Although the Resolutions of the Chin-Lushai Conference of 1892 were not fully implemented, the British, in recognition of the unity and integrity of the Zomi, passed several Acts and Regulations to safeguard them. The Chin Hills Regulation, 1896; the Bengal Eastern Frontier Regulation, 1873 amended 1925; Scheduled Districts Acts, 1874; the Government of India Act, 1935, etc are some notable legislations pertaining to the victimised people and their country. Under these regulations, the Zo country was classed as “Backward” or “Excluded Areas” in which non-natives had to obtain a Pass (ILP) to enter the region. More significantly, any Acts and Regulations applicable to India or Burma did not automatically apply to the Zo country except otherwise so declared by order in official gazette. This was true in the case of other Indo-Burma border tribes like the Nagas whose areas were ‘excluded’.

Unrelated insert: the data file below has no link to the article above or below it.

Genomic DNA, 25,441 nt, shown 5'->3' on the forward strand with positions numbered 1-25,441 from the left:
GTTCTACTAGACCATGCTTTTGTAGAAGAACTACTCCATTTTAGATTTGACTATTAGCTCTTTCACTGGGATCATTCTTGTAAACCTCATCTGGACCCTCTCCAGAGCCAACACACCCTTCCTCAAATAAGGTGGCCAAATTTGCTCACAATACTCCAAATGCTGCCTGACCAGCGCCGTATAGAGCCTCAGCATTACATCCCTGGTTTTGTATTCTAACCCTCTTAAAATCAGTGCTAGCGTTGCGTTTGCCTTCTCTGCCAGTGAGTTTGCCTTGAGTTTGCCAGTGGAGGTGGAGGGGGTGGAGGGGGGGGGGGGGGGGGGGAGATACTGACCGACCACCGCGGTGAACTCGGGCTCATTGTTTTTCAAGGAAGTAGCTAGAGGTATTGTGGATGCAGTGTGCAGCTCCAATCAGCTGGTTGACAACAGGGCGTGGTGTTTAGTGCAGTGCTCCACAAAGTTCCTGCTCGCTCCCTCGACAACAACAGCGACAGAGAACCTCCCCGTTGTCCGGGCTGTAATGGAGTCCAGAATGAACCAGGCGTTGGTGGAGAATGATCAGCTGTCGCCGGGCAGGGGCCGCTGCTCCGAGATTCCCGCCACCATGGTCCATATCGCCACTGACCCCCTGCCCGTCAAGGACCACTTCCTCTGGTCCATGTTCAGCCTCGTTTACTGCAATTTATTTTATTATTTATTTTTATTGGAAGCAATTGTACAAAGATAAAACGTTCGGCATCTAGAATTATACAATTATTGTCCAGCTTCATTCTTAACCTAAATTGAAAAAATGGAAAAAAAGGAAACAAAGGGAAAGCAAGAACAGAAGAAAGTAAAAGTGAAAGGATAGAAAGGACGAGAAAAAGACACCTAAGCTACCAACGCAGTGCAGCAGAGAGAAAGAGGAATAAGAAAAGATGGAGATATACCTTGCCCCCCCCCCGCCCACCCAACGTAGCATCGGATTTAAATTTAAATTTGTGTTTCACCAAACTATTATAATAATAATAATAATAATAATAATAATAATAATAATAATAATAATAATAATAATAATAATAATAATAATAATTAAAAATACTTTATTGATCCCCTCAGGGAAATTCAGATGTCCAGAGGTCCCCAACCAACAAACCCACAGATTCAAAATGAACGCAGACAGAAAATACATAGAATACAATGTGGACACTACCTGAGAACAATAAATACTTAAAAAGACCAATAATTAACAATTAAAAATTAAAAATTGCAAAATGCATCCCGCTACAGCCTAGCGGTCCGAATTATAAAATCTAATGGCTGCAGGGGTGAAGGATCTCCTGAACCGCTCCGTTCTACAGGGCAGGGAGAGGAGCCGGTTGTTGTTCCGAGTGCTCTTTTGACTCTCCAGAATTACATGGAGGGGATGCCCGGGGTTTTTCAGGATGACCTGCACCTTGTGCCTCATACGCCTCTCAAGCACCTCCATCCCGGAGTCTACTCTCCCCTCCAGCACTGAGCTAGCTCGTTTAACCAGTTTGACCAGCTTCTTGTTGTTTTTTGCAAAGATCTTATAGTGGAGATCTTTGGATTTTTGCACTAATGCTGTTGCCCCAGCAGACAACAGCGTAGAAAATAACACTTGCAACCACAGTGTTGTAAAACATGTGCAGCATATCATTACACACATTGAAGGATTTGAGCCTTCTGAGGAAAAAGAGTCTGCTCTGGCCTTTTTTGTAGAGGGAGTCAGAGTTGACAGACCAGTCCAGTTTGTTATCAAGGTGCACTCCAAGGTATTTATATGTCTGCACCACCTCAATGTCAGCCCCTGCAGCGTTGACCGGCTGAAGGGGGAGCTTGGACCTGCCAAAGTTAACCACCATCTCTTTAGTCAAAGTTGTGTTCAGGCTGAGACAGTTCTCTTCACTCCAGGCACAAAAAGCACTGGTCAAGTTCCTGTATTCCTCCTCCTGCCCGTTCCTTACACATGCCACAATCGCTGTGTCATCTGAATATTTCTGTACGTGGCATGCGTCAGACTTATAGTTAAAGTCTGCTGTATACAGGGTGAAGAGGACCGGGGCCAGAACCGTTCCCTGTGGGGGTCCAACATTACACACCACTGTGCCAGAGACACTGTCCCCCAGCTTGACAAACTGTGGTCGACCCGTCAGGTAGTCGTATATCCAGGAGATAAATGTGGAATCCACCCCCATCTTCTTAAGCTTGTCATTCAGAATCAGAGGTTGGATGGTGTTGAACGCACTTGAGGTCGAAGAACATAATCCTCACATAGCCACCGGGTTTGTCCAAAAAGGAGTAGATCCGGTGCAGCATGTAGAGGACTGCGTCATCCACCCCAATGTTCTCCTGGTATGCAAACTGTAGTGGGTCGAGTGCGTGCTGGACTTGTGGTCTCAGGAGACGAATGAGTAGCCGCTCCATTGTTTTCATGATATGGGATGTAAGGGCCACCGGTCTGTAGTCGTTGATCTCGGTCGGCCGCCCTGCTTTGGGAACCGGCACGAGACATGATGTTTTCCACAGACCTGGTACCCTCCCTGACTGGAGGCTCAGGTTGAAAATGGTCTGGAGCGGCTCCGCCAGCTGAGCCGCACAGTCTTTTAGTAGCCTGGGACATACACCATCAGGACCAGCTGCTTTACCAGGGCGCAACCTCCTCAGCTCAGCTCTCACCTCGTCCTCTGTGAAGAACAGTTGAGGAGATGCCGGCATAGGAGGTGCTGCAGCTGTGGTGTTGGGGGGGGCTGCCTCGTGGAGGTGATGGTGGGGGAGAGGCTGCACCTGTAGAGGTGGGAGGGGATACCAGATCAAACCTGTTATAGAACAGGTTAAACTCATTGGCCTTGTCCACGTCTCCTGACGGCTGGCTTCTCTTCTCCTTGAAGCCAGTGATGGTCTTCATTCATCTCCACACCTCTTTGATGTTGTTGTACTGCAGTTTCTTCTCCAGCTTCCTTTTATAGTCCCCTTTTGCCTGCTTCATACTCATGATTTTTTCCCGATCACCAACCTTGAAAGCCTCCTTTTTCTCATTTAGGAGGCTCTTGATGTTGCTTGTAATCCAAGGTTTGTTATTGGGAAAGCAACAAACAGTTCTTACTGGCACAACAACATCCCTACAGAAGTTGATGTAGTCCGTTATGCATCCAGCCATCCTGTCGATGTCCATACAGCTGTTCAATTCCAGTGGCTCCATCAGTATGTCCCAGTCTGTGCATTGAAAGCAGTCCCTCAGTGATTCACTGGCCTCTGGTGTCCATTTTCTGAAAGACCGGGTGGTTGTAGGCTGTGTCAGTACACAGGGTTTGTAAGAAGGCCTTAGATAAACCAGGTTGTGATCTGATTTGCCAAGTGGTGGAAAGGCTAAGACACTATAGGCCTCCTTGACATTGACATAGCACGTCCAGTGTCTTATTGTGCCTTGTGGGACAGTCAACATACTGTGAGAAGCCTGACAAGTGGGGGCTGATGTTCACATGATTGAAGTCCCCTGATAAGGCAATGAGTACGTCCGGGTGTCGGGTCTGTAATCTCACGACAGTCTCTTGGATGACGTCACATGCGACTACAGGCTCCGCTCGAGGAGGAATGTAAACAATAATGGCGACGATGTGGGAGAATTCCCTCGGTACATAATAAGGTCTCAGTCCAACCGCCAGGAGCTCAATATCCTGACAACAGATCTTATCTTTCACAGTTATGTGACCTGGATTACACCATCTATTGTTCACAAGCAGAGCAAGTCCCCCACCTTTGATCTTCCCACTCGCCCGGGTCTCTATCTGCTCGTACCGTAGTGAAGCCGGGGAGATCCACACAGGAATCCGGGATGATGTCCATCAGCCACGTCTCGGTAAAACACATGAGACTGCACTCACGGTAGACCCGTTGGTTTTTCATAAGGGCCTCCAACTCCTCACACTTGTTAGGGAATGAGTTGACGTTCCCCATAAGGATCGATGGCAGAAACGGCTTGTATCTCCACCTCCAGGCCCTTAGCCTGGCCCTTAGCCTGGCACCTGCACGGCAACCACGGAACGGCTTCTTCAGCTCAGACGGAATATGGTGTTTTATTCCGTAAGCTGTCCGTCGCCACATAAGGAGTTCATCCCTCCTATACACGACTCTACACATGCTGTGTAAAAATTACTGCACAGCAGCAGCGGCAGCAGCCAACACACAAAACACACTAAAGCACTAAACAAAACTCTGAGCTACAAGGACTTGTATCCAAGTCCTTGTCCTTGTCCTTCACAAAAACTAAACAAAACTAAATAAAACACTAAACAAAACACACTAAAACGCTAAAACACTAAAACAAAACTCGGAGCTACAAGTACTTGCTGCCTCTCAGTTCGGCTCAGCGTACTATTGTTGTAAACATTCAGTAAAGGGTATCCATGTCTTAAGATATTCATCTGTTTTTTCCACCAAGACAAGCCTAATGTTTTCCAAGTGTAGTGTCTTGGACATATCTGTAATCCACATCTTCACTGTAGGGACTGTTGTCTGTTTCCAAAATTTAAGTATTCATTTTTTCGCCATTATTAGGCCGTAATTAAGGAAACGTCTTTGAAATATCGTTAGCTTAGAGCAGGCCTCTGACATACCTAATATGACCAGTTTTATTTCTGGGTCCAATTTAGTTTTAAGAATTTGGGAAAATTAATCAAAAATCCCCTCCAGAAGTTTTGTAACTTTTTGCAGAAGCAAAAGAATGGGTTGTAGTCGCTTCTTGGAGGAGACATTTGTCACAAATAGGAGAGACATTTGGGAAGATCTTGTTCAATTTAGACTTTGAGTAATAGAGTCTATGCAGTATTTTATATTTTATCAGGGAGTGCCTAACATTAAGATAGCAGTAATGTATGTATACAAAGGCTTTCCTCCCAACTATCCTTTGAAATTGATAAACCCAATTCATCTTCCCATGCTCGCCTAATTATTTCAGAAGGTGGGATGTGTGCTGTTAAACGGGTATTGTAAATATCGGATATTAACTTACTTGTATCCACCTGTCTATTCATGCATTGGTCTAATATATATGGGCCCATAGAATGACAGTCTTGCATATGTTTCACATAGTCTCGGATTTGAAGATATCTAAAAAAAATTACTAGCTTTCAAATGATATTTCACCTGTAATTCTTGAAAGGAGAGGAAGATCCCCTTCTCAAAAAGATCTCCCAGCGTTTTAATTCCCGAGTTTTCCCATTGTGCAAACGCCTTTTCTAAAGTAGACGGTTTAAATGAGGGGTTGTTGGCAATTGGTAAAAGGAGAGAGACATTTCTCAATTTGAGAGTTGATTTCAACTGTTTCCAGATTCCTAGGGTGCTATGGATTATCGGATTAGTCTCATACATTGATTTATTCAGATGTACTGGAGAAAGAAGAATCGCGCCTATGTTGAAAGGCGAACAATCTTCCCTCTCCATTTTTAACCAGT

Accordingly, necessary orders and rules under the Acts and Regulations were enforced from time to time. For instance, Lushai Hills was placed in the hands of what was called “Superintendent of Lushai Hills” and not under a Collector or Deputy Commissioner as designated elsewhere. The Superintendent was a representative of the King or Queen of Great Britain. Similarly, the Zomi inhabited areas in the Hills of Manipur remained the special responsibility of the British ICS officer who was the President of the Maharaja’s Darbar (later: Manipur State Durbar), but never came under the Maharaja’s direct control.
All these facts clearly evidenced that the hill people, including the Zomi, are distinct from the majority plains people, and that the British government never thought of merging them with India or Burma’s mainstream.